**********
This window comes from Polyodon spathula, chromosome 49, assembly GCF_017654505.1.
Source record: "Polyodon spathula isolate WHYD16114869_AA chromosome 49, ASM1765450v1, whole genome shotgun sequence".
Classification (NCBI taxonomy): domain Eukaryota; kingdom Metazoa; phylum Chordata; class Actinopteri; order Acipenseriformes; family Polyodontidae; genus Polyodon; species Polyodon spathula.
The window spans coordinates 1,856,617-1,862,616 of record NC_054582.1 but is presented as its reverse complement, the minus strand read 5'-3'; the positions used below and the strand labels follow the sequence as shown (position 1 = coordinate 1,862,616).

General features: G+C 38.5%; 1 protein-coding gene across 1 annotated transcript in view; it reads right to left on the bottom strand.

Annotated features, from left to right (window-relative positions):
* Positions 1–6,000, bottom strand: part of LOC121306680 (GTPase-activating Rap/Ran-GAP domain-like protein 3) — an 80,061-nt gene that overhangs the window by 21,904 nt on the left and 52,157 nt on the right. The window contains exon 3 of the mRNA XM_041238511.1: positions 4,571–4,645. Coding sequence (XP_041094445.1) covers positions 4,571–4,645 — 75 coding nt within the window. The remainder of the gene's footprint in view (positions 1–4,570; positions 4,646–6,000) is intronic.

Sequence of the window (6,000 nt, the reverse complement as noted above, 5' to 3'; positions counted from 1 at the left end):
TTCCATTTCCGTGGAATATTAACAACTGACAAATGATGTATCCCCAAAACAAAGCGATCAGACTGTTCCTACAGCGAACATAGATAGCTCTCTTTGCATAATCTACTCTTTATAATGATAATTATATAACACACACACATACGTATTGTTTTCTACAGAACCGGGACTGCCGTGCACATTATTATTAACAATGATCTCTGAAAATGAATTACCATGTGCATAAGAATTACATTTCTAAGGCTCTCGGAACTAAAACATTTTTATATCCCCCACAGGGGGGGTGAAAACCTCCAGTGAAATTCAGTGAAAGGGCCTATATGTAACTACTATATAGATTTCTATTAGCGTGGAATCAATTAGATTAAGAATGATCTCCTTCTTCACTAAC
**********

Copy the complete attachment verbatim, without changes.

This window comes from Polyodon spathula, chromosome 49, assembly GCF_017654505.1.
Source record: "Polyodon spathula isolate WHYD16114869_AA chromosome 49, ASM1765450v1, whole genome shotgun sequence".
Classification (NCBI taxonomy): domain Eukaryota; kingdom Metazoa; phylum Chordata; class Actinopteri; order Acipenseriformes; family Polyodontidae; genus Polyodon; species Polyodon spathula.
The window spans coordinates 1,856,617-1,862,616 of record NC_054582.1 but is presented as its reverse complement, the minus strand read 5'-3'; the positions used below and the strand labels follow the sequence as shown (position 1 = coordinate 1,862,616).

General features: G+C 38.5%; 1 protein-coding gene across 1 annotated transcript in view; it reads right to left on the bottom strand.

Annotated features, from left to right (window-relative positions):
* Positions 1–6,000, bottom strand: part of LOC121306680 (GTPase-activating Rap/Ran-GAP domain-like protein 3) — an 80,061-nt gene that overhangs the window by 21,904 nt on the left and 52,157 nt on the right. The window contains exon 3 of the mRNA XM_041238511.1: positions 4,571–4,645. Coding sequence (XP_041094445.1) covers positions 4,571–4,645 — 75 coding nt within the window. The remainder of the gene's footprint in view (positions 1–4,570; positions 4,646–6,000) is intronic.

Sequence of the window (6,000 nt, the reverse complement as noted above, 5' to 3'; positions counted from 1 at the left end):
TTCCATTTCCGTGGAATATTAACAACTGACAAATGATGTATCCCCAAAACAAAGCGATCAGACTGTTCCTACAGCGAACATAGATAGCTCTCTTTGCATAATCTACTCTTTATAATGATAATTATATAACACACACACATACGTATTGTTTTCTACAGAACCGGGACTGCCGTGCACATTATTATTAACAATGATCTCTGAAAATGAATTACCATGTGCATAAGAATTACATTTCTAAGGCTCTCGGAACTAAAACATTTTTATATCCCCCACAGGGGGGGTGAAAACCTCCAGTGAAATTCAGTGAAAGGGCCTATATGTAACTACTATATAGATTTCTATTAGCGTGGAATCAATTAGATTAAGAATGATCTCCTTCTTCACTAAC